The count down is on and has been for a long time and with approximately 8 months to go I’m sure this isn’t our last post on the 2010 Olympic Winter Games, hosted by Vancouver and Whistler.
This week was another ticket launch phase. We were hoping to add to our Men’s preliminary round where we have the great pleasure of seeing Latvia play Slovakia (thank you Mr. lottery god), and our Ladies preliminary round where we do get to see the Canadian women play the Slovakia women (not too bad). Those are the tickets we were able to get in the lottery a number of months ago despite trying to secure a whole lot more.
Armed with our two laptops we logged in to the ticketing website at 10:00 am exactly and were immediately put into the “virtual waiting room”. Initially we thought this was fine as it automatically refreshed the page and the information indicated you would be drawn every 30 seconds to enter the ticketing site.
Jeff got in first, 1 hour and 55 minutes later (Tara got in at the 2 hour and 10 minute mark)! What a brutally frustrating experience and terrible way to engage the fans in the games. I wasn’t going to blog about this until I read the press release that came out the afternoon of the ticket sales day. In fairness to VANOC, 22,000 ticket orders for 130,000 tickets were processed in the first four hours which is a lot. However, I thought Caley Denton, Vice President of ticketing and consumer marketing made a terrible comment when she said, “Thanks to the incredible work by our partner tickets.com, our system performed as planned on the technical side. After 10 am today, our www.vancouver2010.com website experienced traffic of more than 1,300 hits per second and by noon had set a record for page views at more than 5 million.” Added Denton, “The virtual waiting room system worked well and helped manage traffic demand on our site effectively while keeping the process fair for consumers.”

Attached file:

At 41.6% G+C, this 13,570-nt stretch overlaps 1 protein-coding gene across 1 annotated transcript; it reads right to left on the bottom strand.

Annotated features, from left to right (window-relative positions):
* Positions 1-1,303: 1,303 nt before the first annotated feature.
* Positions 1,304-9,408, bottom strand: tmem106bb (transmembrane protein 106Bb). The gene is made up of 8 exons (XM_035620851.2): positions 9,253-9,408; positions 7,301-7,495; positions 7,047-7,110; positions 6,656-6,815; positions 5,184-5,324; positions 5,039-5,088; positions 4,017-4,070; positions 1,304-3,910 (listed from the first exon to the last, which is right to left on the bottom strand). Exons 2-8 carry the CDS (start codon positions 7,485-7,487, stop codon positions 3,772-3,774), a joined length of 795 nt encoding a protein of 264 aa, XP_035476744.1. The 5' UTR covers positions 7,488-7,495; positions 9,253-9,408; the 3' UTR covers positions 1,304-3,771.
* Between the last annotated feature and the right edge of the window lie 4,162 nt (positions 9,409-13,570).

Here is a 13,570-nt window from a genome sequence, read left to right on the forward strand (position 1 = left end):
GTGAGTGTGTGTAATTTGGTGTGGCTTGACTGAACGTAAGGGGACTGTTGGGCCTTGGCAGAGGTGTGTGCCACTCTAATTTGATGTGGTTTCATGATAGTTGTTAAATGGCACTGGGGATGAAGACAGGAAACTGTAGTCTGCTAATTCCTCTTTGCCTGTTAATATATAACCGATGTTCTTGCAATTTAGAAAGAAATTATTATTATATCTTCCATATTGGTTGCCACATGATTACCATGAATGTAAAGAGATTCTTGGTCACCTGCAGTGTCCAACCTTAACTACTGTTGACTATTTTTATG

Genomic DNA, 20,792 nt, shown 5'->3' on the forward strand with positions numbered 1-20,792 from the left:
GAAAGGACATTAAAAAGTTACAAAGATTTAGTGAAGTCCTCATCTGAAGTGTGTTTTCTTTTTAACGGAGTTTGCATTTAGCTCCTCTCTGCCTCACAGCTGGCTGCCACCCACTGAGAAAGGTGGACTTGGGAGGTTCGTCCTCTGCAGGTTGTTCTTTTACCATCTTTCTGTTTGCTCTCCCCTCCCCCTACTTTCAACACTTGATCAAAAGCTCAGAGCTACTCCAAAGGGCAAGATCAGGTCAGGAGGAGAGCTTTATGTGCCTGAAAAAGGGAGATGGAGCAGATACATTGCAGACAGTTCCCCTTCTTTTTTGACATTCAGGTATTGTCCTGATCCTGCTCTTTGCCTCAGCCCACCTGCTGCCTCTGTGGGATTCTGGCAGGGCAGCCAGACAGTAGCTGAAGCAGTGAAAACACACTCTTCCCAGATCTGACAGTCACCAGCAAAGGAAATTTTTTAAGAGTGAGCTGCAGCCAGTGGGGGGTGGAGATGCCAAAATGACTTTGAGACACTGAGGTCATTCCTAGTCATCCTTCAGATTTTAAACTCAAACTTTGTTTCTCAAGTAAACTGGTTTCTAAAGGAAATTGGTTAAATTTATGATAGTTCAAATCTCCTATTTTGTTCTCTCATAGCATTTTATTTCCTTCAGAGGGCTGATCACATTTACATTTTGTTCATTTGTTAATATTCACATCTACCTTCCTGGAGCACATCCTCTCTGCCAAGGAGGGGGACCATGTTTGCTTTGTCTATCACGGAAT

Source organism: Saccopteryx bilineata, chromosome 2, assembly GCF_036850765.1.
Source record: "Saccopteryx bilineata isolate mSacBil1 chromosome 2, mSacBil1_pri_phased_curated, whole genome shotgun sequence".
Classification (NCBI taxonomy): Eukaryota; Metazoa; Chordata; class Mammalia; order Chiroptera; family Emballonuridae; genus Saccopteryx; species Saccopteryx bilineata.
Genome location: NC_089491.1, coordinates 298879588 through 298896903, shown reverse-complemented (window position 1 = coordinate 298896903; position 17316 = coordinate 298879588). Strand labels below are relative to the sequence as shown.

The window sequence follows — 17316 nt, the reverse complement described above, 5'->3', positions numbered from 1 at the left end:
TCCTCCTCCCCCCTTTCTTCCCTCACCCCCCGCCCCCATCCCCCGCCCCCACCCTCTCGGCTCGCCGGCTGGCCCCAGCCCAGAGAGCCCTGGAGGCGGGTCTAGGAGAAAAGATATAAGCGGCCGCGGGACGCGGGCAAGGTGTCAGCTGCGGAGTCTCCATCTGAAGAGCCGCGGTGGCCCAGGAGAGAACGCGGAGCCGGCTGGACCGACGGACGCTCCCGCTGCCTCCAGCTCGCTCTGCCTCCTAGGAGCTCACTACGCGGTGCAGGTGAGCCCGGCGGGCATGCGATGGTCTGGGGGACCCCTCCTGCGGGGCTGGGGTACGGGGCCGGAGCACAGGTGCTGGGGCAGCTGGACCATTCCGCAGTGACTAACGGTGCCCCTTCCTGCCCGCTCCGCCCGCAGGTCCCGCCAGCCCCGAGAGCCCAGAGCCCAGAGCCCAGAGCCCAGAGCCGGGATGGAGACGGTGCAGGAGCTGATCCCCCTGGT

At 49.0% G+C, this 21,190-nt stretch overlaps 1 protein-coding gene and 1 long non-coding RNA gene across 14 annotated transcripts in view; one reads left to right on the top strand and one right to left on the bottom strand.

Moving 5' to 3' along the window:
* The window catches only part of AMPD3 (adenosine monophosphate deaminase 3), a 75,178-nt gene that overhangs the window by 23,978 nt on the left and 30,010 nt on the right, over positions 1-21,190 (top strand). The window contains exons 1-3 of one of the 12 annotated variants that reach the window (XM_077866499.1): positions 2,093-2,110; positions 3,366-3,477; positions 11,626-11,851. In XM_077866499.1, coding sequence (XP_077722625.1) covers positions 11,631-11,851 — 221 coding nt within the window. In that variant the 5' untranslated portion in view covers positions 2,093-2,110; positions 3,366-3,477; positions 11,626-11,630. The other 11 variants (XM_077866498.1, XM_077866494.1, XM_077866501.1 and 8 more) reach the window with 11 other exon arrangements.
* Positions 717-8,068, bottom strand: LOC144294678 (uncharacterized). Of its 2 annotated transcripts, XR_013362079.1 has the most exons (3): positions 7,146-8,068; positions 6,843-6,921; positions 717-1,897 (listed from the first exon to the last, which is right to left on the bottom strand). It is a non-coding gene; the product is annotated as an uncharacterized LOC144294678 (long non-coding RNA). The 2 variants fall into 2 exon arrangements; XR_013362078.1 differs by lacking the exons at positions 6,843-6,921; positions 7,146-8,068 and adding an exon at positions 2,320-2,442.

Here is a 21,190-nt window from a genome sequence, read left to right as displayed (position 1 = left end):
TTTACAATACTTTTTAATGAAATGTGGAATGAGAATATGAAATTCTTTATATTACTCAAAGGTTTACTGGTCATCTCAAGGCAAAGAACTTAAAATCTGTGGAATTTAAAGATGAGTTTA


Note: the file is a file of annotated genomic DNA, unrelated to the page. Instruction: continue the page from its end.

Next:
I am sure that the site helped manage the traffic, but worked well, I don’t think so. What really frustrated me was seeing the word available beside all the hockey games, after trying three different games in three different price levels each we had no success and gave up on seeing any more hockey at the Olympics. It would have been nice to know if there were single game tickets or for the system to have given us the options for the particular request, but I digress. In any event I believe the system didn’t work and had flaws, but what is done is done! As one frustrated Twitter follower wrote (there were a number of people I follow commenting during their waits), “It’s been one hour and 18 minutes. I have no patience left and am getting on with my life. Good luck to those of you who stick it out!”
Although disappointed about the hockey, there is some good news, we did manage to get the tickets to all 11 awards ceremonies we were after. The award ceremonies feature a different Canadian musical act in concert before the days medals are handed out. While we hope to see people/bands like Bryan Adams, Nickelback or the Bare Naked Ladies we fully intend on giving away tickets to Celine Dion or any other act we don’t like. However at this point it is not known who will be performing and on what night so it was just easier to buy them all. At $50 a night for the pair of tickets it is one of the more affordable things to do during the games.
Go Canada Go!
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